Non-monolithic explanatory principles in phonology


Miren Lourdes Oñederra (University of the Basque Country)



General topic


This paper touches upon highly theoretical issues such as whether or not universal preferences can or cannot be ignored depending on particular data of specific languages. Contradictory sets of principles will be said to be necessary if explanation is our ultimate goal in phonology. Motivation for both simple and complex syllable structure, scarce and highly developed phoneme inventories, perceptually salient and weakening substitutions, articulatorily easy and difficult configurations will be mentioned, the clue being that in phonology only the single process can in each case be liable to (phonetic) explanation.


Specific study


The need for explanation in Natural Phonology and the essential role of phonetic motivation within that framework will be taken as the basis for the ontological separateness between phonology and morphology in the analysis of sound substitutions. This paper shows the great advantage of such a theory for the study of Basque expressive palatalization, which proves to be problematic from the point of view of other theories, unless no explanation is aimed at. Basque expressive palatalization will be shown to be a morpho(no)logical rule and compared to other rules of Basque and other languages. An ongoing study of the subject of Basque palatalization from the point of view of OT will be taken into account as a reference and for the sake of contrast. Empirical data will be drawn from our latest fieldwork (1/UPV/EHU 00033.130-HA-8025/2000) led under the auspices of the Univ. of the Basque Country in the French Basque provinces.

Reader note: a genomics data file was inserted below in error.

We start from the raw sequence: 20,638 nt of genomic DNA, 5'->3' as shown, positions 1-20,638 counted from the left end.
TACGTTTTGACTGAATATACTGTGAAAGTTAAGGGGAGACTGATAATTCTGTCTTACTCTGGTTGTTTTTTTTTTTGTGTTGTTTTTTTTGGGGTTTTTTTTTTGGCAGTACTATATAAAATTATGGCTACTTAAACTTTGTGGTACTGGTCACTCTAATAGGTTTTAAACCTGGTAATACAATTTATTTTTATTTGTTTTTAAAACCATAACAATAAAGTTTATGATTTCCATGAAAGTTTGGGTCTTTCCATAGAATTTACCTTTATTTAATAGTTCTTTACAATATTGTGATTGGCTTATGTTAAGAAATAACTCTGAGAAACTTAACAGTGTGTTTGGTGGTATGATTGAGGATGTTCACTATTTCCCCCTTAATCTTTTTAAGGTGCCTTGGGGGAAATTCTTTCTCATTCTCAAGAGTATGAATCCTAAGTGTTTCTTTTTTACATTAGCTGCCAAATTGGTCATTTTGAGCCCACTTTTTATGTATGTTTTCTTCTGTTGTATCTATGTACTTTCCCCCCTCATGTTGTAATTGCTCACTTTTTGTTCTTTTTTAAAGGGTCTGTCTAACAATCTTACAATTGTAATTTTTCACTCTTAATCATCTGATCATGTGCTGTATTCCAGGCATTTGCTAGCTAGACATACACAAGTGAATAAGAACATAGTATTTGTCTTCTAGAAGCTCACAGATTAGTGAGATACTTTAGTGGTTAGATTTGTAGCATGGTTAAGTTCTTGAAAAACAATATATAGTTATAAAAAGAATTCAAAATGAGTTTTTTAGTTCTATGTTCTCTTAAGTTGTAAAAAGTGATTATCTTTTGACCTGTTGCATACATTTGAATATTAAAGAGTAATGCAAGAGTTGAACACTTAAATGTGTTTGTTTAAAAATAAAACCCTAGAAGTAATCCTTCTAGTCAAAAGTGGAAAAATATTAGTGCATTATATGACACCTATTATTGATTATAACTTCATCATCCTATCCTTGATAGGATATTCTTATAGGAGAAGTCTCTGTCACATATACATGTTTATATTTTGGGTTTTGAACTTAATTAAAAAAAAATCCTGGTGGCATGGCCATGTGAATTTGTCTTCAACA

First references


Donegan, Patricia. 2001. Constraints and processes in phonological perception. Constraints and Preferences. Berlin/New York: Mouton de Gruyter, 43-68.


Donegan, Patricia Jane and David Stampe. 1979. The Study of Natural Phonology. Current Approaches to Phonological Theory. Daniel A. Dinnsen, ed. Bloomington: IUP. 126-173.


Hall, T. A. 2002. Against extrasyllabic consonants in German and English.

Phonology 19, 33-75.